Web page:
Kachess Lake

Discussion in 'Washington' started by mcstord, Jul 3, 2013.

  1. mcstord

    mcstord New Member

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    Jun 24, 2013
    I was pleasantly surprised by this camp ground. Our friends invited us camping a few weeks ago with no reservation at any camp ground. They came up with a group camp spot at Kachess Lake just off of I-90. The online description warned us of vault toilet and no running water. So expected something slightly more convenient then a boon dock scenario. So much to my surprise the toilet had running water with flush toilets. Although they could have been cleaner they still where a vast improvement then a hole in the ground and you could wash you hands. the swimming area was about a ten min. walk from our camp site but the adjoining day use area made for a remote base. the swim area was nice and easy water access plus the boat ramp seem easy enough for people to use although I don't have a boat. All in all this was better then I thought it would be and I would go back if the opportunity arises again.
  2. vjlarson

    vjlarson Active Member

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    May 31, 2011
    Thanks. Looks like one to check out further.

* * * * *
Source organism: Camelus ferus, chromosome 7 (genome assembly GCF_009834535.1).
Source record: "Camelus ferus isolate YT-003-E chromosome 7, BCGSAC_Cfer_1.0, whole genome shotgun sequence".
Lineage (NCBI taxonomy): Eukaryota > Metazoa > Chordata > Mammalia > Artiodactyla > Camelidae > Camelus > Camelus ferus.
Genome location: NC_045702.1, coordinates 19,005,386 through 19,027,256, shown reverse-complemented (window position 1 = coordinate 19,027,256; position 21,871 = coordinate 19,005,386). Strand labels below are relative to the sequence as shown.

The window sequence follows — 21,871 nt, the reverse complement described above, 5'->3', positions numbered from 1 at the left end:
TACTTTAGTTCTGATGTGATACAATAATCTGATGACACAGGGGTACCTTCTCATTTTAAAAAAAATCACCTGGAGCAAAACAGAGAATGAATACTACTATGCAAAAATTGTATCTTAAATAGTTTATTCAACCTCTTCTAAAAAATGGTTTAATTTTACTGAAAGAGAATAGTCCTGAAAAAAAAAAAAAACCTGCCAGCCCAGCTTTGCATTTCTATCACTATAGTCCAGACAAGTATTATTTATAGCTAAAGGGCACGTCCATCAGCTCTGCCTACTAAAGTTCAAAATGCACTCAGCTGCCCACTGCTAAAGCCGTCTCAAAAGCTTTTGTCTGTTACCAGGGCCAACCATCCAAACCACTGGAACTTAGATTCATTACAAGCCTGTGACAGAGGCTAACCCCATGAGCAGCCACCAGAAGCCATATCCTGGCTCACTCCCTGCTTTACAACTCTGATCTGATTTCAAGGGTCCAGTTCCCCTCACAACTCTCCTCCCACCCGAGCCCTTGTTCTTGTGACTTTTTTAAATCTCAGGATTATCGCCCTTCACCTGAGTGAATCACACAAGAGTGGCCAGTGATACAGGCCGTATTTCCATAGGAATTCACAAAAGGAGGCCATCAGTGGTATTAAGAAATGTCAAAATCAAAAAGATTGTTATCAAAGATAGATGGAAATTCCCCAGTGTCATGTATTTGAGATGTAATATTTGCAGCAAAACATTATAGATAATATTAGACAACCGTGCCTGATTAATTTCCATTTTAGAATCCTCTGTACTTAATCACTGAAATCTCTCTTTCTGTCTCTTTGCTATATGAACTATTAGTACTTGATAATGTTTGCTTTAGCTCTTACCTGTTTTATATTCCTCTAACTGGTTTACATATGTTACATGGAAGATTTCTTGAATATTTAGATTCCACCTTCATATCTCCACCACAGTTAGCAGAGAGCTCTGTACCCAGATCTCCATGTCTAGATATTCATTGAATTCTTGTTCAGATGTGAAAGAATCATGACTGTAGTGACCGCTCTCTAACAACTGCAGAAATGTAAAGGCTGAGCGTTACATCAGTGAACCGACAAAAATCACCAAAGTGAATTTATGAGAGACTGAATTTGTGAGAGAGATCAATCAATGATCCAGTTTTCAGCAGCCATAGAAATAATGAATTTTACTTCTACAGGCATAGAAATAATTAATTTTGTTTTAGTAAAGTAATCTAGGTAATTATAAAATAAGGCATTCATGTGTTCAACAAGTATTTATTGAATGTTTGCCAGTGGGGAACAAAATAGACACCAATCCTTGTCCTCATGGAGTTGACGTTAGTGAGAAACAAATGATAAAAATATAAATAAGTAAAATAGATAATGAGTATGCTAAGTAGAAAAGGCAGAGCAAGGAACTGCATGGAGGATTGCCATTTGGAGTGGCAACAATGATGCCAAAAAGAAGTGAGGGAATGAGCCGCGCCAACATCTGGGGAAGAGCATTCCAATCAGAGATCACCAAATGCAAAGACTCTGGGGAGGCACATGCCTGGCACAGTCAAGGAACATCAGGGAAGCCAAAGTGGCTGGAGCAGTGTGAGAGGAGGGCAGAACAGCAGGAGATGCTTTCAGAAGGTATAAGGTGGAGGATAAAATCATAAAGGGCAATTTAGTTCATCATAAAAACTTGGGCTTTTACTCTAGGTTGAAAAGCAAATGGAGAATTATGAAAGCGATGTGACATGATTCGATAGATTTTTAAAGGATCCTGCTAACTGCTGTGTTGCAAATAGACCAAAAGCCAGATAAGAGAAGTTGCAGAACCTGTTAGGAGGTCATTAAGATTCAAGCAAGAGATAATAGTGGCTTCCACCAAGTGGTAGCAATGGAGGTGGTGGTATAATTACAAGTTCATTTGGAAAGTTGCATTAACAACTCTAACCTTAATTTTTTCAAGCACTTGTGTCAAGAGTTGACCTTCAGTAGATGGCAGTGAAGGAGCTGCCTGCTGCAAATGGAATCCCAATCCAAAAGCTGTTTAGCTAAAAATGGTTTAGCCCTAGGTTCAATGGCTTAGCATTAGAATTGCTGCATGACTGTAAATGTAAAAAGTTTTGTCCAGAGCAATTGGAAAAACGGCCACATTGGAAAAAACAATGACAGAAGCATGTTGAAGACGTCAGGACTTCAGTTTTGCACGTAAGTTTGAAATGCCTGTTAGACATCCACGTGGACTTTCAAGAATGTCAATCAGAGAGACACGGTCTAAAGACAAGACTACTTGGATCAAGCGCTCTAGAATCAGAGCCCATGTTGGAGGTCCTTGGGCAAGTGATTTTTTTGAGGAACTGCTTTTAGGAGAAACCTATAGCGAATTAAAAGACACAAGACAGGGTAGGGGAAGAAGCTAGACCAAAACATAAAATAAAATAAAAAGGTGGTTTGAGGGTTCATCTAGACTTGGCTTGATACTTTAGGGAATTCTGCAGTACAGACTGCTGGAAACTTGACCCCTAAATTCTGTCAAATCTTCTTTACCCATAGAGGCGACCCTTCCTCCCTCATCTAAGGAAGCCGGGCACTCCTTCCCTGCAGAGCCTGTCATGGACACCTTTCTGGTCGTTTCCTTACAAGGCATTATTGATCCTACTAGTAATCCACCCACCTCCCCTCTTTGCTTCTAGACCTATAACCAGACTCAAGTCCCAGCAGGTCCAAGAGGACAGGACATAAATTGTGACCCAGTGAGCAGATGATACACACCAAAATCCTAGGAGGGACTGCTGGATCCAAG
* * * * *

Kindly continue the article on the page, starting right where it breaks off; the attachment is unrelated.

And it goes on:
3. debbieorosco

    debbieorosco New Member

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    Jun 25, 2013
    Thanks for posting this. We are planning a weekend with 2 other families in August. Did you camp over the weekend?How did the availability look for the non-reservable sites? Would you recommend camping with preschool aged kids there? Thanks for any help!
  4. Unstable_Tripod

    Unstable_Tripod Well, there's your problem!

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    May 20, 2008
    Seattle, Washington
    The 2015 Washington Summer Outing (Portal Rally) was held at this CG in June. Here is my review:

    Kaches Campground, Central Cascades, Washington State.

    Kachess Lake Campground is a 92-acre Wenatchee National Forest CG (operated by a concessionaire) located 5.5-miles north of I-90 Exit 62 in the central Cascades of Washington State. It's on the northwest shore of Kachess Lake with Little Kachess Lake to the immediate north. Set in dense evergreens and surrounded by beautiful high mountain peaks, the CG has 141 campsites with fire rings and picnic tables and one group campsite (for 50 people, by reservation only). It is an excellent location for family camping. I stayed there for four nights in June 2105.

    Fees are $21 per night for single sites and $42 per night for double sites. Extra vehicles cost an additional $8 per night. There is also a group site available for $115 per night. Senior Access Pass holders pay half of the published rates. Phone number is 1-877-444-6777 (free). Hosts in each loop sell small bundles of firewood for $7. No ice is available in the CG.

    Some loops have vault toilets. Ours (Mineral Creek) had one flush toilet building for the entire loop. It was near the entrance so it was a long walk for those camped at or near the other end of the loop. Further, there was only one toilet and no urinals in the Mens toilet. The trash collection dumpsters were also positioned at the entrance to the loop. On the positive side, there were many water spigots scattered around the loop. No one had to walk or carry water very far. There are no hookups in the CG; neither is there a dump station.